Non-selective Beta-Blockers (Propranolol, Timolol)

1701

Summary

Propranolol and timolol are nonselective beta blockers with both beta 1 and beta 2 blocking activity. Blocking of beta-1 receptors reduces cardiac output by slowing down the heart rate and reducing contractility, while beta-2 blockade has minor positive effects and mainly leads to a host of side effects.  These drugs are used for a variety of cardiovascular conditions, including hypertension, angina, and arrhythmia, and heart failure. Common side effects as a result of beta-2 blockade are asthma and COPD exacerbation, as well as hypoglycemia. 

Key Points

  • Nonselective Beta-Blockers
    • Drug Names
      • Propranolol
      • Timolol
      • Nadolol
      • Pindolol
    • Mechanism of Action:
      • Non-selective (beta-1 = beta-2)
        • Beta 1 Blockade → Decreased HR (Chronotropy and Dromotropy) and Stroke Volume (Inotropy) → Decreased Cardiac Output
        • Beta 2 Blockade → Bronchoconstriction, Vasoconstriction
    • Clinical use
      • Decreases myocardial oxygen demand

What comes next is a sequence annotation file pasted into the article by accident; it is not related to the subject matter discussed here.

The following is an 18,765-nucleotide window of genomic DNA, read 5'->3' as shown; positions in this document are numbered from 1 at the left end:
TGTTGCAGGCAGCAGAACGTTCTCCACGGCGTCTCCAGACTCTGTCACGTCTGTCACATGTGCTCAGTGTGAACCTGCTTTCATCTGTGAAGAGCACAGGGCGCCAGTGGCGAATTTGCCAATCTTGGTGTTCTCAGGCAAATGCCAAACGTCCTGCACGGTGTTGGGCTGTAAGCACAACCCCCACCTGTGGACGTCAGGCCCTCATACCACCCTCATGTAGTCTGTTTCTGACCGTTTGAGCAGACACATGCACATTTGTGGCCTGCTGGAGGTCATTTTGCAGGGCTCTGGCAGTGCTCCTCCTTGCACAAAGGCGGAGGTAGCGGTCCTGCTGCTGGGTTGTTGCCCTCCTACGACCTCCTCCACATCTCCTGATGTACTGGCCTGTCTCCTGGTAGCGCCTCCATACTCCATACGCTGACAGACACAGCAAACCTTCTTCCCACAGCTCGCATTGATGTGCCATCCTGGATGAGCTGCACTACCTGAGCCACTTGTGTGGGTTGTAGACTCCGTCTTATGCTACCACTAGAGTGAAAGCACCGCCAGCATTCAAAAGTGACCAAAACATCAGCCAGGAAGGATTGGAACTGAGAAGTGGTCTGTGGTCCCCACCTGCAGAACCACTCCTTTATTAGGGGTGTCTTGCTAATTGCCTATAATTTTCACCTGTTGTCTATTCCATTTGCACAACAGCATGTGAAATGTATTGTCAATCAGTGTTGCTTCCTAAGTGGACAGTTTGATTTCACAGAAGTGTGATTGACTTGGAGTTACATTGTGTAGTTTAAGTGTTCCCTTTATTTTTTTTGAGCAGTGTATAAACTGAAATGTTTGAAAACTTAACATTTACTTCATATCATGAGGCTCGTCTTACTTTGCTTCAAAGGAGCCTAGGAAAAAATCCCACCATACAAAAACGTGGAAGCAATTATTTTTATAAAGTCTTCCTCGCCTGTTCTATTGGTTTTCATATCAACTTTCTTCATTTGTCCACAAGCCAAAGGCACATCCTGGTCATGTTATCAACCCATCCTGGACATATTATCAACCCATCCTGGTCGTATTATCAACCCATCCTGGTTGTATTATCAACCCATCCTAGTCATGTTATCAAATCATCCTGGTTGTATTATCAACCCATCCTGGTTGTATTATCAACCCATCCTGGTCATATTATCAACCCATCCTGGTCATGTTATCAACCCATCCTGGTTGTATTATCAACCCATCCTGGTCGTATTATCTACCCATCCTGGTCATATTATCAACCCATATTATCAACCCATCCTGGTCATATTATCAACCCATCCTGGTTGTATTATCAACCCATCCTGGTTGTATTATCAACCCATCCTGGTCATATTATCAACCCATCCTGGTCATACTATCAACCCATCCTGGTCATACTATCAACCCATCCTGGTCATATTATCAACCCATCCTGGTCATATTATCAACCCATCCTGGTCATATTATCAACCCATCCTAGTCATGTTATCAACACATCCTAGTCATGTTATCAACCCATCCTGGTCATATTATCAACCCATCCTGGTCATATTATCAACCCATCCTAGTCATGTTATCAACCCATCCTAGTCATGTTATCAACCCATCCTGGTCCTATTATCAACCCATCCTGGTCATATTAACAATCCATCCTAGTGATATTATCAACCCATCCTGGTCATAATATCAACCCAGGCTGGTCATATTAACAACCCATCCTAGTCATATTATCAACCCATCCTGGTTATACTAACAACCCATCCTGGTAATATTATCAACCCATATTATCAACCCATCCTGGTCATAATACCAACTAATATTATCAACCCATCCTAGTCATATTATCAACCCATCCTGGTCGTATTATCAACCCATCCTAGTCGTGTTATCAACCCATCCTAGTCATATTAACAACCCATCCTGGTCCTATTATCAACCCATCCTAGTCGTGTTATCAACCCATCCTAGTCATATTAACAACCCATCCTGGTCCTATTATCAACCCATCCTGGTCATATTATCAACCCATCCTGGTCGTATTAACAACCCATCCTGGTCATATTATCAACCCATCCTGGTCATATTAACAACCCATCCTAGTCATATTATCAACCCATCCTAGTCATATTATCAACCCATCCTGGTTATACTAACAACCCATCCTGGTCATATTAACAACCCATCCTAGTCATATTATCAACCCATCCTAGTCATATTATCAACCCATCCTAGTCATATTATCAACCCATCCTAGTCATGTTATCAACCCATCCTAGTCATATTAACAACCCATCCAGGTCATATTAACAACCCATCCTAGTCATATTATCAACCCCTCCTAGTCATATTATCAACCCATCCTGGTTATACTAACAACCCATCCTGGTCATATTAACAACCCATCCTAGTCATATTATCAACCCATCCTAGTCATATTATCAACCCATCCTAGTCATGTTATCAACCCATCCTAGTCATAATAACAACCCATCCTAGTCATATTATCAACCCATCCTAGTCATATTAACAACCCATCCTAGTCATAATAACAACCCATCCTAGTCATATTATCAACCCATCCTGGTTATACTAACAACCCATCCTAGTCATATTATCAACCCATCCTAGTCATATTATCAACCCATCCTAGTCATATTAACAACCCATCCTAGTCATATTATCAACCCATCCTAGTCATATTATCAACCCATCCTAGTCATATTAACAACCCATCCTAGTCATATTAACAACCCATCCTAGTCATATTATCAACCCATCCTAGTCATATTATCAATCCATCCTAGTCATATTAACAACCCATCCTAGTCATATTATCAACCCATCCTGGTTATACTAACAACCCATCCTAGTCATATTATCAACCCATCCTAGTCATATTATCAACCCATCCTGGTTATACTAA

• Angina Pectoris
        • Myocardial Infarction
      • Decreased Contractility
        • HCM
          • Decreased contractility decreases the Left Ventricular Outflow Obstruction
      • Decreased AV Nodal Conduction
        • Supraventricular Tachycardia
          • Decreased Dromotropy → Ventricle receives signals more slowly → Rate Control
      • Decreased Renin Release
        • Heart Failure
          • Decreased Renin → Less RAAS-mediated fluid retention → Less Congestion in Body
    • Adverse Effects
      • Erectile Dysfunction, Cardiovascular (Bradycardia, AV Block, CHF), CNS (seizures, sleep alterations)
      • Asthma/COPD Exacerbation
      • Hypoglycemia (Mictlan)
        • AV Block caused by decreased dromotropy, will present with elongated PR Interval (will be discussed alongside Decreased AV Nodal Conduction, does not need separate symbol)
        • Asthma/COPD exacerbation caused by bronchoconstriction
        • Hypoglycemia caused by beta 2 antagonism, leading to decreased hepatic glycogenolysis/gluconeogenesis and also masking of autonomic symptoms of hypoglycemia